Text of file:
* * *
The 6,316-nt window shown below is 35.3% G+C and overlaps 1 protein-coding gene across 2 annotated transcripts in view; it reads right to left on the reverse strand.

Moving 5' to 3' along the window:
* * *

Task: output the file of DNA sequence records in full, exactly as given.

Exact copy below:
The 6,316-nt window shown below is 35.3% G+C and overlaps 1 protein-coding gene across 2 annotated transcripts in view; it reads right to left on the reverse strand.

Moving 5' to 3' along the window: